CPD: Retail and residential population growth – the impact of demographics on real estate

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Very little can stop the effect of demographics on the economy.

Demographics really matter!

The study of populations, how and where people move, is integral to real estate. Very little can stop the effect of demographics on the economy – it is the slow-moving beast that influences demand and thus resource allocation.

At Quay, we keep a close eye on demographic changes across the world to find new trends to exploit – or to confirm existing ones. Using demography to inform investing can be likened to sailing; all vessels may take advantage of trade winds, but the best sailors plan around specific weather systems in conjunction with those prevailing winds. As investors, we look to always have the wind behind us.

Demographics is a broad topic. This article looks at two different scenarios: the impact of population growth in Australia; and the demographics supporting US student accommodation and housing.

Population growth – the demographic wind in Australian retail’s sails

Much has been written about the current Australian macroeconomic retail environment. Weak wages, price deflation and households saddled with debt currently weigh on consumer sentiment and hence retail sales. For bricks and mortar retail, we can add the uncertainty of rising ecommerce – and the traditional domestic retail environment appears grim.

But what of the longer term? This is where demographics and population projections become far more important for investors.

Australia’s population growth rate is expected to slow from current levels, but according to the Australian Bureau of Statistics will still average 1.5% over the next 10 years (Figure 1). Consequently, Australia still has some of the best population forecast growth rates in the developed world.

 

 

This shouldn’t be underestimated, especially when it comes to retail. Further, fear about the demise of physical retail may be overdone, especially for ‘best in class’ assets.

The ABS releases ‘experimental’ online retail estimates, which break down domestic online retail sales between ‘pure-play’ (online only) and ‘multi-channel’ (online and physical store). The real threat to bricks and mortar is pure-play, as multi-channel almost always involves the use of physical real estate to facilitate a transaction.

However, the estimates show that multi-channel makes up the vast majority of online sales in Australia and is increasing (Figure 2).

 

 

Despite the hype, total pure online retail sales (not dependent on physical stores) is just 2% of total sales. But with the arrival of Amazon, it will grow – and it will likely grow quickly.

What is not often discussed is that the retail pie will also grow – not as quickly, but from a much larger base. This is fuelled by population growth, general improvements in productivity, and price.

Over the long term, total retail sales have a history of tracking nominal GDP growth (Figure 3) and have averaged 4% p.a. since 2004.

 

 

Nominal GDP growth is driven by population, plus inflation, plus productivity gains. With three simple assumptions, predicting long-term economic growth is relatively easy. And since retail sales generally track economic growth, predicting retail sales (long-term) should also be relatively easy.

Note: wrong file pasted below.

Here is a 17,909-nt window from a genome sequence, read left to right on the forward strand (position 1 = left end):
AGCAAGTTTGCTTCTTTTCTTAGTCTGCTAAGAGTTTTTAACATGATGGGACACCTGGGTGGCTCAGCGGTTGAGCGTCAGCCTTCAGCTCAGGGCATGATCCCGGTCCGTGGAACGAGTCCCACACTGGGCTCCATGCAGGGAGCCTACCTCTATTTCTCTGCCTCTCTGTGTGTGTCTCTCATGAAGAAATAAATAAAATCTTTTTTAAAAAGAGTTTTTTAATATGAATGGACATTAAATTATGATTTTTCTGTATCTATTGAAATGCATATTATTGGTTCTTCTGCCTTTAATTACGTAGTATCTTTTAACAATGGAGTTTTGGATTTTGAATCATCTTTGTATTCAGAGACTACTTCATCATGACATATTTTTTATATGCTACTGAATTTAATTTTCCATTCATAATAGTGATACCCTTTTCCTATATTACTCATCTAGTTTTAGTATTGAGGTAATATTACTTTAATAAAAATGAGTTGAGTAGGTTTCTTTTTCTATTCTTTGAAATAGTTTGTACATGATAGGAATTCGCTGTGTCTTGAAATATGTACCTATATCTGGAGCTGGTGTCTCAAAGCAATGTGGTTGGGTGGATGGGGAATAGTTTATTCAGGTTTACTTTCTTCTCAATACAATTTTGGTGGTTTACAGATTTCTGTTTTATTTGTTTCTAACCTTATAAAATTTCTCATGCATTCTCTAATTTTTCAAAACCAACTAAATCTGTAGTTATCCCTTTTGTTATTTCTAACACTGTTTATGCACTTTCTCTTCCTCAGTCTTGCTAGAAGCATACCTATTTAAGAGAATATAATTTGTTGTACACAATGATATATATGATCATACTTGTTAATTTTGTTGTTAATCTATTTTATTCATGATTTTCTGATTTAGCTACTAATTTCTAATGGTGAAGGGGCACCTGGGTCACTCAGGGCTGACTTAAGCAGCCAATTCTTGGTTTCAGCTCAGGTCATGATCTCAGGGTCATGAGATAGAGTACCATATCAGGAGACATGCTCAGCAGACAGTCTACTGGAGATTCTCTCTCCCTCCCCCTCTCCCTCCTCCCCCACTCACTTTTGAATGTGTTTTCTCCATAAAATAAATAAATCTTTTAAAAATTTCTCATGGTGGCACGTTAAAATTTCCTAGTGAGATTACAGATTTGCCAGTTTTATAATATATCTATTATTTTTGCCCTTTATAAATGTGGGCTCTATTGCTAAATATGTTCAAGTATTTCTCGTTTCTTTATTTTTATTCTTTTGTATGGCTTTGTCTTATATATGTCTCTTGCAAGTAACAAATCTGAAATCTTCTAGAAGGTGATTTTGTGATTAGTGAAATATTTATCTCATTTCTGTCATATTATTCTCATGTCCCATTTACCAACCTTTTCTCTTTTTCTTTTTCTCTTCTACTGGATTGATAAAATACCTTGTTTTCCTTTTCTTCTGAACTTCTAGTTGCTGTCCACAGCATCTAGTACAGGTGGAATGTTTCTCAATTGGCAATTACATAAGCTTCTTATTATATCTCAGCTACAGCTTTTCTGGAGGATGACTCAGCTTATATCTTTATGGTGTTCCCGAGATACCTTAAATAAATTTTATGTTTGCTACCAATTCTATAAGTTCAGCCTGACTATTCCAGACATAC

If we assume productivity growth of 1% (below the long-term historic average), population growth of 1.5% as per ABS forecasts and inflation of 2%, it is feasible to forecast retail sales increasing at around 4.5% over the long term (Figure 4), notwithstanding the current retail malaise.

 

 

The compounding effect of such growth should not be underestimated. Applying this logic to current retail sales, over the next 10 years sales could grow by almost $200 billion from today’s starting point of $320 billion (or +$500 billion in total to 2028).

The inference here is there is plenty of retail sales growth to cater for both online penetration and bricks and mortar growth.

For example, if we assume ‘pure’ online penetration reaches 20% of total sales (which is aggressive since it currently represents just 2%), around $100 billion of total retail sales will eventually occur online. This still leaves a substantial +$80 billion of additional sales through non ‘pure’ online whose business model relies on a physical bricks and mortar presence.

Taking this analysis one step further, we expect – as has occurred in the US and UK – that the biggest losers from online retail penetration will be second tier malls (shopping centres), meaning assets best positioned to capture the vast majority of this incremental $80 billion will be best-in-class malls that have more foot traffic and are able to best adapt to the changing retail environment.

That’s substantial growth, considering today the top 20 malls in Australia account for less than $20 billion in retail sales (or 6.5% of total sales).

If an investor is forming a view on Australian retail and ignoring the demographics, they are doing it wrong.

Step up, young and old – demographic impacts on real estate

Granularity can be revealing. Under smooth population projections are some substantial changes in specific age cohorts that will have big implications on different real estate sectors.

 

 

There is an argument that demand for student accommodation will moderate due to demographic factors, and Figure 5 shows the number of 18-24 year olds in the US over the next 10 years superficially supports this argument. Yet while the population projections for the college-age population do appear as a headwind for enrolments, not every 18-24 year old goes to university. We know that college enrolment as a percentage of the 18-24 population in the US has been increasing since 1970 because higher education attainment is critical for future income and earnings potential for graduates.